Film review of St Vincent

(This review of “St. Vincent” appeared in different form in the Australian Jewish News on 15 January 2015, under the title “Sobering lessons of life”.)

Directed and written by Theodore Melfi
Starring Bill Murray, Melissa McCarthy, Naomi Watts and Jaeden Lieberher

There are a number of certainties about the new Bill Murray film “St. Vincent”. The film is way better than its promotional trailer, unlike some where the trailer is the only thing worth watching. It’s a genuine starring vehicle and a virtually certain Oscar nomination for Murray, who has already received a Golden Globe nomination. He plays Vincent McKenna, an alcoholic down-on-his-luck Vietnam veteran who accidentally ends up looking after his new neighbour’s child, Oliver Bronstein (12 year-old Jaeden Lieberher).

Oliver is the son of a single mom, x-ray technician Maggie (Melissa McCarthy), who has recently had an unhappy split from her husband and moved to the Sheepshead Bay section of Brooklyn for her new hospital job. Maggie enrolls Oliver in a Catholic school, despite the fact that he is Jewish (“I think”), revealed in his first scene with his lovable teacher Brother Geraghty, played by Chris O’Dowd (“The Sapphires”), when Oliver is asked to lead the class in prayer. Oliver’s lack of Catholic prayer knowledge, rather than an embarrassing disaster, becomes a time when most of his class offers their religious beliefs (“I’m a Buddhist”, “I’m an atheist”, etc) – shades of an early scene in Woody Allen’s “Annie Hall”. Brother Geraghty then has one of film’s funniest speeches, in which he talks about how good it is to be a Catholic, “because we have the best clothes and the most rules”.

Although religion plays only a minor role, “St. Vincent” is ultimately a film about redemption, giving and growing, all done in a mostly non-ecumenical manner: the title is a giveaway. There are no prizes for guessing the plot. Grumpy ageing and angry man gets humanised, nerdy picked-on kid gets more confident and his stressed out mom gets more settled. “St. Vincent” is not a surprising film, but a charming one.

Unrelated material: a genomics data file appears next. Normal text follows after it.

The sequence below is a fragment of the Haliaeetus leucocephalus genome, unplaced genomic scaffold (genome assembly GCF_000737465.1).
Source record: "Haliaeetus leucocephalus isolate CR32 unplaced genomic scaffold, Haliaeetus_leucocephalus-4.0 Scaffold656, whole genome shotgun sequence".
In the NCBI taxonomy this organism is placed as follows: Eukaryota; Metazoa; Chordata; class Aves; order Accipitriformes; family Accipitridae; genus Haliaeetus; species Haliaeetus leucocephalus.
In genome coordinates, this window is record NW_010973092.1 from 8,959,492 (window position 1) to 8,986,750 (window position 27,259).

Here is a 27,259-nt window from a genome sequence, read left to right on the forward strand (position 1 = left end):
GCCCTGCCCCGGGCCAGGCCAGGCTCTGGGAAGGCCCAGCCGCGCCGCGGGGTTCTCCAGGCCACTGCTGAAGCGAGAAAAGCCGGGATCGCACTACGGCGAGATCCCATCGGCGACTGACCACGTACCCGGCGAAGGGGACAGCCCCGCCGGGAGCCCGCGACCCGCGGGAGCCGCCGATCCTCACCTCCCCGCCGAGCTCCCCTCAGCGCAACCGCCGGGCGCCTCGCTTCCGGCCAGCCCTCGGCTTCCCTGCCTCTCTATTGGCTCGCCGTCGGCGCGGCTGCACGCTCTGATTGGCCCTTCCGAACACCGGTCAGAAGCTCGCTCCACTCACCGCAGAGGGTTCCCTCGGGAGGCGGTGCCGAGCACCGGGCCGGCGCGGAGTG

Part of its charm is in the performances. Bill Murray shows that he can, indeed, act, although his performance is less about subtlety and more about fully inhabiting a very flawed character. Melissa McCarthy convinces, and Naomi Watts appears in a cute but predictable role as a Russian prostitute with a heart of gold.

There are some odd real-life resonances in “St. Vincent”, which make the film a bit more poignant for those “in the know”. Young Jaeden Lieberher, like his character Oliver, is Jewish. Like Oliver again, he moved with his mother from one city to another – from Philadelphia to Los Angeles to act in films. Numerous people have commented that “Bill Murray must be just like that in real life”. I am not so sure that the crotchety character we see on-screen is anything other than good acting. Murray puts his ability for understatement to good use (think “Groundhog Day” and “Lost in Translation”), giving us a performance of surprising depth in what appears at first to be a broad comedy but ultimately becomes much more than that.

There is at least one unexplored theme in “St. Vincent”, having to do with a bank account opened for Oliver, setting up a deep disappointment that is never realised. That led me to believe that the film-makers did some very judicious editing to make the film flow better. They have succeeded.

St Vincent poster


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